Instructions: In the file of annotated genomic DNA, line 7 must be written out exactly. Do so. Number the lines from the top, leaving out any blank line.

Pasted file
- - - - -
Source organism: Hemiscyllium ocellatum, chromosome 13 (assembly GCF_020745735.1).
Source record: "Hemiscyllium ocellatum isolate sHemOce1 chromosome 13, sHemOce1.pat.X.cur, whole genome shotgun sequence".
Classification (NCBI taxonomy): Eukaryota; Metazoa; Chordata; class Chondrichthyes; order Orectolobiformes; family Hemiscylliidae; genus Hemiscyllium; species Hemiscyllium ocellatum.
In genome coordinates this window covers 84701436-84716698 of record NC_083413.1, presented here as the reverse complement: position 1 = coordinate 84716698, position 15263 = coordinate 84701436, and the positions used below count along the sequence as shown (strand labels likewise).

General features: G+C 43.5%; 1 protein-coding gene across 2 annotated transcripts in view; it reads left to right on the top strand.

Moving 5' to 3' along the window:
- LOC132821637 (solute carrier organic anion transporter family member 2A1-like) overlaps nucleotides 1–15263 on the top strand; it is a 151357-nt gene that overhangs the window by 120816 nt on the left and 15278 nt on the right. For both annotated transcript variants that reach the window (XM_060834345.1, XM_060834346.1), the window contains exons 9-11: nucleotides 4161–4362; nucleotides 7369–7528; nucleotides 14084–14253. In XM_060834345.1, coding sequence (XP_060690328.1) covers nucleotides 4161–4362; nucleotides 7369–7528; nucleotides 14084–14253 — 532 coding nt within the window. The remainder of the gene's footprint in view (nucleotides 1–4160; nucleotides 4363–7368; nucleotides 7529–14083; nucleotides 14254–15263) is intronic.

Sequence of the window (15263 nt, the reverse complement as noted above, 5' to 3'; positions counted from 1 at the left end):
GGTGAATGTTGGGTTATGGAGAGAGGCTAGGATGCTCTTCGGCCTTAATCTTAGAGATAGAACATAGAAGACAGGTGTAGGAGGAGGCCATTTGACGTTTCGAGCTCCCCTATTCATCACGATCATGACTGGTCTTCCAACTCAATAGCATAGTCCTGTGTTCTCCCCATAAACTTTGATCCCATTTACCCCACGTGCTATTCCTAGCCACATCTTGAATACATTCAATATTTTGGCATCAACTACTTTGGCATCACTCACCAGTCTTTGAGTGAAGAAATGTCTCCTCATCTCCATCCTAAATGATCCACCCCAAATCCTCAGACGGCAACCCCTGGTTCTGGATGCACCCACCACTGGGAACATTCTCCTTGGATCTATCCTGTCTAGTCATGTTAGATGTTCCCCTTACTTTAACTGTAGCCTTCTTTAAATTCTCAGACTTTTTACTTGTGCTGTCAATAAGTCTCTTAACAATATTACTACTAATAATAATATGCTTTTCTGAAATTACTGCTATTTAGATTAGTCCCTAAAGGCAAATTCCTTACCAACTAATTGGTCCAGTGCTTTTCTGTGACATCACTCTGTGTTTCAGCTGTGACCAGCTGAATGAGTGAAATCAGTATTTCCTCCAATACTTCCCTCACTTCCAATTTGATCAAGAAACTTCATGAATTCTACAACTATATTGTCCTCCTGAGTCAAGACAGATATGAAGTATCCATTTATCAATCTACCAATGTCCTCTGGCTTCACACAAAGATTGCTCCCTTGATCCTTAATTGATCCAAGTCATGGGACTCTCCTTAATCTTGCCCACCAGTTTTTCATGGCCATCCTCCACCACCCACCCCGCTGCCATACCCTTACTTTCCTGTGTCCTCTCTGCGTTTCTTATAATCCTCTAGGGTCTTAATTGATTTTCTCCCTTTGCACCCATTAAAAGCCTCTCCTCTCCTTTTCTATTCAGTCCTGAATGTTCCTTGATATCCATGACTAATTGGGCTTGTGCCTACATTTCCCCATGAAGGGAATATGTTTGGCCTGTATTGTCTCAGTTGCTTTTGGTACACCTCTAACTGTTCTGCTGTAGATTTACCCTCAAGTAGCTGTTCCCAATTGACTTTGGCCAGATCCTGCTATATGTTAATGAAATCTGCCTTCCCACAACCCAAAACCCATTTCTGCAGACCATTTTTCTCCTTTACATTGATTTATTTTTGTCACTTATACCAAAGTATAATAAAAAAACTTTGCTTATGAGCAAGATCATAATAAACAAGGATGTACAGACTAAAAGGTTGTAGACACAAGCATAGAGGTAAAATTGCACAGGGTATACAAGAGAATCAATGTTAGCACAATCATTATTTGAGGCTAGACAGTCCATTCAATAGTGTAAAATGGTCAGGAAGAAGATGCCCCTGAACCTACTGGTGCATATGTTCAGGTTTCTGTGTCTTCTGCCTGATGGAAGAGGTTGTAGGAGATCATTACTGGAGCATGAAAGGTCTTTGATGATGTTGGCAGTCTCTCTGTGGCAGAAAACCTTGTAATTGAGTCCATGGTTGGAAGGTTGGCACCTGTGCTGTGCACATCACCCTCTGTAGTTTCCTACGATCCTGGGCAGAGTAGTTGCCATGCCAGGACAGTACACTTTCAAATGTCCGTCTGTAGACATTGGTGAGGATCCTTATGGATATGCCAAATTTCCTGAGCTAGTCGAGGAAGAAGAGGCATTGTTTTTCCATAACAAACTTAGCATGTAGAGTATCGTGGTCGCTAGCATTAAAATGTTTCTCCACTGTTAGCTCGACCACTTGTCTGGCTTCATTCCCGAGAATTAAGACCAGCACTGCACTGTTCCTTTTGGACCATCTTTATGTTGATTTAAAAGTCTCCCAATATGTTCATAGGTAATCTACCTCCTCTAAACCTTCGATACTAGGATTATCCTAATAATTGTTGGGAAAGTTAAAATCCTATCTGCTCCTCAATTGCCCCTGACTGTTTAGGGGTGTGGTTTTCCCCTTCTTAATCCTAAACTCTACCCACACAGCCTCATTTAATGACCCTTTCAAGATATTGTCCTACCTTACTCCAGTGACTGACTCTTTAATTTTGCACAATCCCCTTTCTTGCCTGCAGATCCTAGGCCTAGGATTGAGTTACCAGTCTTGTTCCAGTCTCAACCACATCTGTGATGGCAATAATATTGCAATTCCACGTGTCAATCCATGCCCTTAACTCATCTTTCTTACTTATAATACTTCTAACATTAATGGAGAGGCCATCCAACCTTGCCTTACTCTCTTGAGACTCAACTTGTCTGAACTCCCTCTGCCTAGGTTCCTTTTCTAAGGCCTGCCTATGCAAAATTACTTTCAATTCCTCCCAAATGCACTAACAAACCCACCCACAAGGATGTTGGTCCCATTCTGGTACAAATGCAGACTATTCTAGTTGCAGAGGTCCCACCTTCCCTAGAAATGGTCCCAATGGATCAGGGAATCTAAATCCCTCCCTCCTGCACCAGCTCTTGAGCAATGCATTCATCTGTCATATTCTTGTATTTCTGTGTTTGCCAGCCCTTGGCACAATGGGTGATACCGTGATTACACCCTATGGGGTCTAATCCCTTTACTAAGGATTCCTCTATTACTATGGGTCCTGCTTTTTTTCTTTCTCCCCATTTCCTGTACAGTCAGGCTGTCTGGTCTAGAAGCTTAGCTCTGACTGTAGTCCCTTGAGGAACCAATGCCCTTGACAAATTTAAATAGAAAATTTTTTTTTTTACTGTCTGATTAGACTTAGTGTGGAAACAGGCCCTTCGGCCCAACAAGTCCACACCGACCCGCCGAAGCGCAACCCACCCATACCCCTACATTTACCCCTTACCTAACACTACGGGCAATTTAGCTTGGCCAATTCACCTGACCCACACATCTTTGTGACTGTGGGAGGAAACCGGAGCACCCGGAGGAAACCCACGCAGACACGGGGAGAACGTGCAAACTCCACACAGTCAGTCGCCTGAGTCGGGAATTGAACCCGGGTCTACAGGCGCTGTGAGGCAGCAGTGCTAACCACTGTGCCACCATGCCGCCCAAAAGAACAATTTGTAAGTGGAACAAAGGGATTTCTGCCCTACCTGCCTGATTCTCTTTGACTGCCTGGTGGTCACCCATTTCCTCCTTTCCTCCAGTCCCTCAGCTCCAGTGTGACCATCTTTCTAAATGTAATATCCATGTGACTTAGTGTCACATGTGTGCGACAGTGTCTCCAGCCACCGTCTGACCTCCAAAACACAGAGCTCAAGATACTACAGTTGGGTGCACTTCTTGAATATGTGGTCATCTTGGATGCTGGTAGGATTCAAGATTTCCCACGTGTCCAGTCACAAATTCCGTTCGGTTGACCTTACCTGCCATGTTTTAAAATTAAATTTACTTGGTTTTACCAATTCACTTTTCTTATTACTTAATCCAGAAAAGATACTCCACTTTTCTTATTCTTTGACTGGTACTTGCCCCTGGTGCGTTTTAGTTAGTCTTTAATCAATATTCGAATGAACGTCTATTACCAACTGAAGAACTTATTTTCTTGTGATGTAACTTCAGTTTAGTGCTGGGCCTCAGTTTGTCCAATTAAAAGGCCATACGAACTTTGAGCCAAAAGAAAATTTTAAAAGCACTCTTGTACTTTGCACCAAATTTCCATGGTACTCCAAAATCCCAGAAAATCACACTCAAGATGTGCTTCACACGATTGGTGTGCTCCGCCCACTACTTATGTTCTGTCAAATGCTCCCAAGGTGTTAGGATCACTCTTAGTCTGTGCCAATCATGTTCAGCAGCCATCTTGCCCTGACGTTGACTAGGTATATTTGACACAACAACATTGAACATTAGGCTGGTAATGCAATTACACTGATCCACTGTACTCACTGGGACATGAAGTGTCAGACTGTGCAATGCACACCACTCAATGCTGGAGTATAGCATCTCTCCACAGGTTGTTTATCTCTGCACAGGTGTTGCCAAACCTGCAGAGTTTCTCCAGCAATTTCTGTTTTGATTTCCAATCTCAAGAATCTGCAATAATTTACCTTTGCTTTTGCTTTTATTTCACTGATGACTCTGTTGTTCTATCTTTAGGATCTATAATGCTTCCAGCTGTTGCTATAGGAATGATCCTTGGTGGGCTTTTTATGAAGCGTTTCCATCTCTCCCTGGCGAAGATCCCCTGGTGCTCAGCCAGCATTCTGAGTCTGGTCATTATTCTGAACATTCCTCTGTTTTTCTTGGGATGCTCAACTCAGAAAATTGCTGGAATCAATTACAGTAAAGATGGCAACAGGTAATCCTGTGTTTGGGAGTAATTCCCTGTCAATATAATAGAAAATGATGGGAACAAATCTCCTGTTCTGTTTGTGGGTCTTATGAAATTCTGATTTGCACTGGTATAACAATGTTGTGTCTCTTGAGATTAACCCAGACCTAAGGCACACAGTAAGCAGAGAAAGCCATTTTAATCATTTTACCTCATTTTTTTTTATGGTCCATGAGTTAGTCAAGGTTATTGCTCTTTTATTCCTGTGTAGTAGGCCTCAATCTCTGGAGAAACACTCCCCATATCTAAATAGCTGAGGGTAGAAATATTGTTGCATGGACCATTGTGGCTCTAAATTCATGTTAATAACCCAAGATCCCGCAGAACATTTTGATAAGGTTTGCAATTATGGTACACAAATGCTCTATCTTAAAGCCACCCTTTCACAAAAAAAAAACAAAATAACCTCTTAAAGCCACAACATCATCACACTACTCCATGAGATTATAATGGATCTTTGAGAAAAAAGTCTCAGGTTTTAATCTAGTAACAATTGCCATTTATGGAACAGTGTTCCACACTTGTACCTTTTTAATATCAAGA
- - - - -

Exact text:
- LOC132821637 (solute carrier organic anion transporter family member 2A1-like) overlaps nucleotides 1–15263 on the top strand; it is a 151357-nt gene that overhangs the window by 120816 nt on the left and 15278 nt on the right. For both annotated transcript variants that reach the window (XM_060834345.1, XM_060834346.1), the window contains exons 9-11: nucleotides 4161–4362; nucleotides 7369–7528; nucleotides 14084–14253. In XM_060834345.1, coding sequence (XP_060690328.1) covers nucleotides 4161–4362; nucleotides 7369–7528; nucleotides 14084–14253 — 532 coding nt within the window. The remainder of the gene's footprint in view (nucleotides 1–4160; nucleotides 4363–7368; nucleotides 7529–14083; nucleotides 14254–15263) is intronic.